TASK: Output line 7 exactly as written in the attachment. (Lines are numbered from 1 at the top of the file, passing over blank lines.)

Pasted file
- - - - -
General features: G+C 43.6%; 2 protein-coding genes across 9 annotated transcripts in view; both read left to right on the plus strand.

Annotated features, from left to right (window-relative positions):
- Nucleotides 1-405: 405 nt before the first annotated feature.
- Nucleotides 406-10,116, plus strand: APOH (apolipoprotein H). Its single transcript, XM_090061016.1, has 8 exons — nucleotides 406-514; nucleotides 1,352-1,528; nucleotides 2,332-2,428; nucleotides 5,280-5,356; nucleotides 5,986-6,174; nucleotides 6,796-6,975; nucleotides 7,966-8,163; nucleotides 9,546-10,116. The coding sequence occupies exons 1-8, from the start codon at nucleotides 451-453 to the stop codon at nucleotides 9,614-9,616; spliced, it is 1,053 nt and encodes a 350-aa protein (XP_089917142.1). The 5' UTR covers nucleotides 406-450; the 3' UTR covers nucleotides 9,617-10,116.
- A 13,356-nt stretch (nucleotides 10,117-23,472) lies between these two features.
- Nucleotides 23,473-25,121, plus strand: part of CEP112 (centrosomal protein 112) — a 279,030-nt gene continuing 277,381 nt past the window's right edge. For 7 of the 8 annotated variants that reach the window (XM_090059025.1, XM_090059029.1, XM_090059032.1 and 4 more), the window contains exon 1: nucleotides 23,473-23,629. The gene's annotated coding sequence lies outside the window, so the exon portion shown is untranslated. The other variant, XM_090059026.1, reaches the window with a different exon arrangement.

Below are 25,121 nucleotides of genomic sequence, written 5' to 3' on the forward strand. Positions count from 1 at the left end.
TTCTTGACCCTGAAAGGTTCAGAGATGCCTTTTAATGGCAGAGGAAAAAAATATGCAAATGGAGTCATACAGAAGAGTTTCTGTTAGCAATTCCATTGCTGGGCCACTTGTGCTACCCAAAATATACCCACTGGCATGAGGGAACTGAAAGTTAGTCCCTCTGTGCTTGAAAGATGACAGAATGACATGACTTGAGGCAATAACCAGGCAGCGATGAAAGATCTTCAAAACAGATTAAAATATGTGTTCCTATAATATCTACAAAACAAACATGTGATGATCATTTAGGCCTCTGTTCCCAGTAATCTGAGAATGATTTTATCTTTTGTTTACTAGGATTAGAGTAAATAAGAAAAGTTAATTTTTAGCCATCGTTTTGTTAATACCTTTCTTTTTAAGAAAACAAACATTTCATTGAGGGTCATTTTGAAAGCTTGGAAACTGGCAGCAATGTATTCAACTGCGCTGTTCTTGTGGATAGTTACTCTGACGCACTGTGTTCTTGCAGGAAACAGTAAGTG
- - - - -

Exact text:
Below are 25,121 nucleotides of genomic sequence, written 5' to 3' on the forward strand. Positions count from 1 at the left end.